Requiem served for Feodor Dostoevsky in the Alexander Nevsky Lavra

St. Petersburg, February 10, 2012

Since 1988, St. Petersburg has yearly observed a cultural and spiritual tradition of serving a pannikhida (requiem) for Feodor Dostoevsky on the date of his death. 1988 was the millennium celebration of the Baptism of Russia.

On February 9, artists, writers, and parishioners gathered once again at the grave of the Russian literary genius, located in the Alexander Nevsky Lavra necropolis. Also present were personnel from the museum apartment where the great writer died in 1881.

Archpriest Gennady Belovolov from the Leushino metochion served the pannikhida.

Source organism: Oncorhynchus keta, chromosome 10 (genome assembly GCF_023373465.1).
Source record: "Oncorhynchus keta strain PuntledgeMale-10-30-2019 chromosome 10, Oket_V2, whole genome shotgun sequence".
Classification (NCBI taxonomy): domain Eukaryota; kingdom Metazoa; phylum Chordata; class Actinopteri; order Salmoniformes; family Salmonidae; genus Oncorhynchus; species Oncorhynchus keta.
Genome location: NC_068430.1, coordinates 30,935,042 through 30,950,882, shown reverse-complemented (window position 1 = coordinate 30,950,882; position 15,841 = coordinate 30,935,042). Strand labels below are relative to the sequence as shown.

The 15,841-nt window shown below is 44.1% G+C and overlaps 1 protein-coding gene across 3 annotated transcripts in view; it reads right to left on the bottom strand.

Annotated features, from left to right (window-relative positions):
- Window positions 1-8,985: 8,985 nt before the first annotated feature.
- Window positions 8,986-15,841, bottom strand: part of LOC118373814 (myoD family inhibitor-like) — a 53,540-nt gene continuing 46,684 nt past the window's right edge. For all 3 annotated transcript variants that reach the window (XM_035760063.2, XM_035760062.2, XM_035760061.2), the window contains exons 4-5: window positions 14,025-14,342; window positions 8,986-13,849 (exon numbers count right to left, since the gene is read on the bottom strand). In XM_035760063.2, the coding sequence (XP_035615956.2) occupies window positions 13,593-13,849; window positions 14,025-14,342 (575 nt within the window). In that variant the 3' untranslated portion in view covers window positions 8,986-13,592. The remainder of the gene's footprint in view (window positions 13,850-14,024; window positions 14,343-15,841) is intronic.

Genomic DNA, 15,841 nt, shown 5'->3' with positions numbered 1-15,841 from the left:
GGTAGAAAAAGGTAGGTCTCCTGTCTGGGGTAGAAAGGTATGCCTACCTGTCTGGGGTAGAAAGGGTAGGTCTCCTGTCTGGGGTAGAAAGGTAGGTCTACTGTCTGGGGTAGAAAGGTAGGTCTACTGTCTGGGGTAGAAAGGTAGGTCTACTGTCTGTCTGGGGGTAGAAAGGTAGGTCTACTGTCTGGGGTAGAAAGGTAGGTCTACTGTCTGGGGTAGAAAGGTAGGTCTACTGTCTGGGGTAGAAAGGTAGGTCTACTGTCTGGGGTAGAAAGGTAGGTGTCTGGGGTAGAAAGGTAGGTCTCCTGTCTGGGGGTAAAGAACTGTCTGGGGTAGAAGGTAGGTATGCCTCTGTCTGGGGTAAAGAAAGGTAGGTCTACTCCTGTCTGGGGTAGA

“Dostoevsky understood and portrayed the law of sacrifice: if a person does not sacrifice anything, he will not achieve anything. Christ showed us this law. A person must walk this path and meet with Him,” said Fr. Gennady.

“He was an optimistic writer, seeing a great light even in suffering,” Fr. Gennady concluded.

Feodor Mikhailovich Dostoevsky (1821–1881) died on the commemoration day of St. Ephraim the Syrian—January 28/February 10. Unfortunately, the author’s repose date was mixed up by the Bolsheviks at the calendar reform of 1918, and that is why it is marked on February 9.

12 февраля 2012 г.

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